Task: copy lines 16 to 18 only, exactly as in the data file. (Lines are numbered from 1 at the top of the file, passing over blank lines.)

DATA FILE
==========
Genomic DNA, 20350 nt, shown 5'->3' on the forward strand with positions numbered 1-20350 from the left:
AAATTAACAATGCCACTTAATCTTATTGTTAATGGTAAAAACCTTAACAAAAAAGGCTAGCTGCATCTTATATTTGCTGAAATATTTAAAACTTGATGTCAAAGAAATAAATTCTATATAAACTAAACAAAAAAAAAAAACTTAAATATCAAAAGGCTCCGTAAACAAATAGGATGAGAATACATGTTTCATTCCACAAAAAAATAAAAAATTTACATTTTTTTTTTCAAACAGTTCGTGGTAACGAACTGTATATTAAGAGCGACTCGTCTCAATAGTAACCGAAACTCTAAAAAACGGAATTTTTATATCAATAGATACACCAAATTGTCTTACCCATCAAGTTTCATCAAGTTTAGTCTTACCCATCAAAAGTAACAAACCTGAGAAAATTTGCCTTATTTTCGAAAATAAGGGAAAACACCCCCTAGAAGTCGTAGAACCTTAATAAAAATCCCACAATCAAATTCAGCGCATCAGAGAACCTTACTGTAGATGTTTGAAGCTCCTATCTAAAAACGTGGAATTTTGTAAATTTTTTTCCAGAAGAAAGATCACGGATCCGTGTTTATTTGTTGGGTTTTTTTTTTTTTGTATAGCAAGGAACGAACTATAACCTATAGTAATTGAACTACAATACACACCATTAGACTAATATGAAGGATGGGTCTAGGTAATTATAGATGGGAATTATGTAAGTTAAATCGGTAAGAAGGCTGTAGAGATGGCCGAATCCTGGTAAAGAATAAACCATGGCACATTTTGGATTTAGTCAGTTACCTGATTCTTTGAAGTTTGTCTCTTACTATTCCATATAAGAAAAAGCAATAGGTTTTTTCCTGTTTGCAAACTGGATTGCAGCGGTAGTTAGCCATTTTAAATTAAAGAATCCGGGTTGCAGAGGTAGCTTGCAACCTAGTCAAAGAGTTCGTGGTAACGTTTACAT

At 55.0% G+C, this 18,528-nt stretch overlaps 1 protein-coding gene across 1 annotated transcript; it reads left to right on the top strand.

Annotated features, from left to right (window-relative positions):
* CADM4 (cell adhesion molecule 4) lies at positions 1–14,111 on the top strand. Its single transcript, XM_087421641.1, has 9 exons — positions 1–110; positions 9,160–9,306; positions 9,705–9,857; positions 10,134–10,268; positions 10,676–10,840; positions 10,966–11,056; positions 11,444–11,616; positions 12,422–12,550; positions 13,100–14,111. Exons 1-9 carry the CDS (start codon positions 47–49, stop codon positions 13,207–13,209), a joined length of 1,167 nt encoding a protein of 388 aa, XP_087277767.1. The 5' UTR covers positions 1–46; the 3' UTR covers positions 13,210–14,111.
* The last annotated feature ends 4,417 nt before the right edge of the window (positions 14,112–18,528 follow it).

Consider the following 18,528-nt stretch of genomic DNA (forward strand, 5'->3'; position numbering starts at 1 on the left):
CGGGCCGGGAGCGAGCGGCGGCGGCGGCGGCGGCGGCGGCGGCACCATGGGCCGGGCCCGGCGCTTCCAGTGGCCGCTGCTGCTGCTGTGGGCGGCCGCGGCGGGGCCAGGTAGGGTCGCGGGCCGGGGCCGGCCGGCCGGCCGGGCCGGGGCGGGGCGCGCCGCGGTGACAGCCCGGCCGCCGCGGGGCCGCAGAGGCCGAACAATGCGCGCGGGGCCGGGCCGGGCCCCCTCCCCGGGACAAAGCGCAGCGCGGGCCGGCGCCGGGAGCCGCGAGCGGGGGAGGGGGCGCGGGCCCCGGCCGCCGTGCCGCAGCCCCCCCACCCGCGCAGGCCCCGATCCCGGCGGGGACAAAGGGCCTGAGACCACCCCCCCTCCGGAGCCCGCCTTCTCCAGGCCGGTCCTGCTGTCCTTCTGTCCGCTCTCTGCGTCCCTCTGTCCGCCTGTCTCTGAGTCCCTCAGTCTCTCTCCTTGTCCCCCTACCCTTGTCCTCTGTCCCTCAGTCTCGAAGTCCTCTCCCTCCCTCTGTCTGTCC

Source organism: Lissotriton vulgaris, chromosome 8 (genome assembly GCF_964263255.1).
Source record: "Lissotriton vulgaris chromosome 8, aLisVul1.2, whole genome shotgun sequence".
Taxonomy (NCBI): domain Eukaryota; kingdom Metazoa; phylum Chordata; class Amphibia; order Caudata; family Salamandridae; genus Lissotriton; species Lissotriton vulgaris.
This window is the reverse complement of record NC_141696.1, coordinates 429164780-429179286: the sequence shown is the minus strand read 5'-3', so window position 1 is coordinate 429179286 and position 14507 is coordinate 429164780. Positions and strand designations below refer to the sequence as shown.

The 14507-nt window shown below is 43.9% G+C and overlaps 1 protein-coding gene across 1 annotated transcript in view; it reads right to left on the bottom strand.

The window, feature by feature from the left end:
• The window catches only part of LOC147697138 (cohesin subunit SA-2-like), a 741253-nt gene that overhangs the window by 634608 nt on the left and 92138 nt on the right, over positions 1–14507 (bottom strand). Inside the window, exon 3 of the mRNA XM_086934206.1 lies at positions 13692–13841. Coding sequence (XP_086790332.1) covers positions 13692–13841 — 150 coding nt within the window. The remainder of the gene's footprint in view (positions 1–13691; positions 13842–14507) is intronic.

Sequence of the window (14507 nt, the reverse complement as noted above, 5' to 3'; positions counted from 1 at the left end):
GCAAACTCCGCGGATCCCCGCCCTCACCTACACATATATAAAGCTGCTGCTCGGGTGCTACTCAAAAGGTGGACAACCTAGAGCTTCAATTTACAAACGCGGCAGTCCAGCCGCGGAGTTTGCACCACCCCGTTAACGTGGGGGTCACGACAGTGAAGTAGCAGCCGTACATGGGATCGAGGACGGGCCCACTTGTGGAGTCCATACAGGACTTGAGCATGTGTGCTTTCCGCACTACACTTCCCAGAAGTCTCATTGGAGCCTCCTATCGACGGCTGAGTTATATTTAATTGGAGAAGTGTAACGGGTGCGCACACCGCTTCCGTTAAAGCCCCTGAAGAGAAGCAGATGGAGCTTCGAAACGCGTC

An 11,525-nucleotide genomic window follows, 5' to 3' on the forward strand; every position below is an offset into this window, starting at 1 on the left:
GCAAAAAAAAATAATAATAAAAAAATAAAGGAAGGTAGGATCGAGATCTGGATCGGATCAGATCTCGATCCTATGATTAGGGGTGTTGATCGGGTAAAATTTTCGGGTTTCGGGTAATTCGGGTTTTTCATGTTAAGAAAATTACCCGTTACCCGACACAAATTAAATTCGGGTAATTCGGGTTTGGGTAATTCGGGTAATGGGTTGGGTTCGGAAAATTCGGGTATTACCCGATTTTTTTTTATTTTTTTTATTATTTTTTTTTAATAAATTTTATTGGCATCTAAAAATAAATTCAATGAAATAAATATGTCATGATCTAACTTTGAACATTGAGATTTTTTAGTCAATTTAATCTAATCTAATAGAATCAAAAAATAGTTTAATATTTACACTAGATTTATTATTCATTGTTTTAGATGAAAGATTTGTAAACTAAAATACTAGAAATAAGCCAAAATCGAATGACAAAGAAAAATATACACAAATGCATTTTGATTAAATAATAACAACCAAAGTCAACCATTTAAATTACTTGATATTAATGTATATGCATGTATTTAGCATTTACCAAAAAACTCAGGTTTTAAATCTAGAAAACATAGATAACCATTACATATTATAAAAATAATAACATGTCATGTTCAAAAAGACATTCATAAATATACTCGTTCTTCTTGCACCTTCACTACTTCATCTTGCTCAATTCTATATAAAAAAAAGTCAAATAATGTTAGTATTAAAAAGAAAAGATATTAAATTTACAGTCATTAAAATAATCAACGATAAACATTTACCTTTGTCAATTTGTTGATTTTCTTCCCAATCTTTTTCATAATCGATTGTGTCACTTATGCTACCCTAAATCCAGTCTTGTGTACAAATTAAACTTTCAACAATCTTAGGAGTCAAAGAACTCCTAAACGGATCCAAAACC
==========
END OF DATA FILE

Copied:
Sequence of the window (14507 nt, the reverse complement as noted above, 5' to 3'; positions counted from 1 at the left end):
GCAAACTCCGCGGATCCCCGCCCTCACCTACACATATATAAAGCTGCTGCTCGGGTGCTACTCAAAAGGTGGACAACCTAGAGCTTCAATTTACAAACGCGGCAGTCCAGCCGCGGAGTTTGCACCACCCCGTTAACGTGGGGGTCACGACAGTGAAGTAGCAGCCGTACATGGGATCGAGGACGGGCCCACTTGTGGAGTCCATACAGGACTTGAGCATGTGTGCTTTCCGCACTACACTTCCCAGAAGTCTCATTGGAGCCTCCTATCGACGGCTGAGTTATATTTAATTGGAGAAGTGTAACGGGTGCGCACACCGCTTCCGTTAAAGCCCCTGAAGAGAAGCAGATGGAGCTTCGAAACGCGTC

An 11,525-nucleotide genomic window follows, 5' to 3' on the forward strand; every position below is an offset into this window, starting at 1 on the left: